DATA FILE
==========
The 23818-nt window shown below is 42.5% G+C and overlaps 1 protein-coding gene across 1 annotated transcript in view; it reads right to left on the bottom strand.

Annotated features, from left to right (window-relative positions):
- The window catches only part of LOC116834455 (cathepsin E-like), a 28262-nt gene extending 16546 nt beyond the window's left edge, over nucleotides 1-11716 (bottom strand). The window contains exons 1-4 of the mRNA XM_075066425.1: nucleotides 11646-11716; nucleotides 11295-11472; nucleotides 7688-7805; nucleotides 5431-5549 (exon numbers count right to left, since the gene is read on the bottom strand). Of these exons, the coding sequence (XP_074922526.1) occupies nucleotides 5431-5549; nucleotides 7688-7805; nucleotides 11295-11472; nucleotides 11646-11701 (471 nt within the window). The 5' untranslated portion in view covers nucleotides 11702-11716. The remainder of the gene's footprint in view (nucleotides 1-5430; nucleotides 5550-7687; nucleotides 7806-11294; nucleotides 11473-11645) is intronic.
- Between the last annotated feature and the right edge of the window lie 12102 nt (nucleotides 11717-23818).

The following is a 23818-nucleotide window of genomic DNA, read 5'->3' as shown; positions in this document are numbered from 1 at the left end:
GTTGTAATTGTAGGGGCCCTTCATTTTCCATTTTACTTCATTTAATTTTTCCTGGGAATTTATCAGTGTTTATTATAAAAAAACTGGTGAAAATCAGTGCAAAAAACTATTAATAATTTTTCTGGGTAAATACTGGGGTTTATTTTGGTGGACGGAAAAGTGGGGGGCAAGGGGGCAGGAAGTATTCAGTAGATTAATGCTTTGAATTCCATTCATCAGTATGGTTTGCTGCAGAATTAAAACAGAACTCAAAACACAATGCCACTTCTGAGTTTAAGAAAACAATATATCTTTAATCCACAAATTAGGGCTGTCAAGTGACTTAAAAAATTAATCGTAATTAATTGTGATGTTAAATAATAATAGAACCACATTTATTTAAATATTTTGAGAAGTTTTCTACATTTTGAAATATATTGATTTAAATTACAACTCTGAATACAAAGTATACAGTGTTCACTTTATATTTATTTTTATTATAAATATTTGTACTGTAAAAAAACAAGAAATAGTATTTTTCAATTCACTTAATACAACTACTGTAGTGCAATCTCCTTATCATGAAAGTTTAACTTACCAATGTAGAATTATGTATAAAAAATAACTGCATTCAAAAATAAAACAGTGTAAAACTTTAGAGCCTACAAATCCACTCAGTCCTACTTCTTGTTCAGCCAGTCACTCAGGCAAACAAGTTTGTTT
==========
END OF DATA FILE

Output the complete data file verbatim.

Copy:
The 23818-nt window shown below is 42.5% G+C and overlaps 1 protein-coding gene across 1 annotated transcript in view; it reads right to left on the bottom strand.

Annotated features, from left to right (window-relative positions):
- The window catches only part of LOC116834455 (cathepsin E-like), a 28262-nt gene extending 16546 nt beyond the window's left edge, over nucleotides 1-11716 (bottom strand). The window contains exons 1-4 of the mRNA XM_075066425.1: nucleotides 11646-11716; nucleotides 11295-11472; nucleotides 7688-7805; nucleotides 5431-5549 (exon numbers count right to left, since the gene is read on the bottom strand). Of these exons, the coding sequence (XP_074922526.1) occupies nucleotides 5431-5549; nucleotides 7688-7805; nucleotides 11295-11472; nucleotides 11646-11701 (471 nt within the window). The 5' untranslated portion in view covers nucleotides 11702-11716. The remainder of the gene's footprint in view (nucleotides 1-5430; nucleotides 5550-7687; nucleotides 7806-11294; nucleotides 11473-11645) is intronic.
- Between the last annotated feature and the right edge of the window lie 12102 nt (nucleotides 11717-23818).

The following is a 23818-nucleotide window of genomic DNA, read 5'->3' as shown; positions in this document are numbered from 1 at the left end:
GTTGTAATTGTAGGGGCCCTTCATTTTCCATTTTACTTCATTTAATTTTTCCTGGGAATTTATCAGTGTTTATTATAAAAAAACTGGTGAAAATCAGTGCAAAAAACTATTAATAATTTTTCTGGGTAAATACTGGGGTTTATTTTGGTGGACGGAAAAGTGGGGGGCAAGGGGGCAGGAAGTATTCAGTAGATTAATGCTTTGAATTCCATTCATCAGTATGGTTTGCTGCAGAATTAAAACAGAACTCAAAACACAATGCCACTTCTGAGTTTAAGAAAACAATATATCTTTAATCCACAAATTAGGGCTGTCAAGTGACTTAAAAAATTAATCGTAATTAATTGTGATGTTAAATAATAATAGAACCACATTTATTTAAATATTTTGAGAAGTTTTCTACATTTTGAAATATATTGATTTAAATTACAACTCTGAATACAAAGTATACAGTGTTCACTTTATATTTATTTTTATTATAAATATTTGTACTGTAAAAAAACAAGAAATAGTATTTTTCAATTCACTTAATACAACTACTGTAGTGCAATCTCCTTATCATGAAAGTTTAACTTACCAATGTAGAATTATGTATAAAAAATAACTGCATTCAAAAATAAAACAGTGTAAAACTTTAGAGCCTACAAATCCACTCAGTCCTACTTCTTGTTCAGCCAGTCACTCAGGCAAACAAGTTTGTTT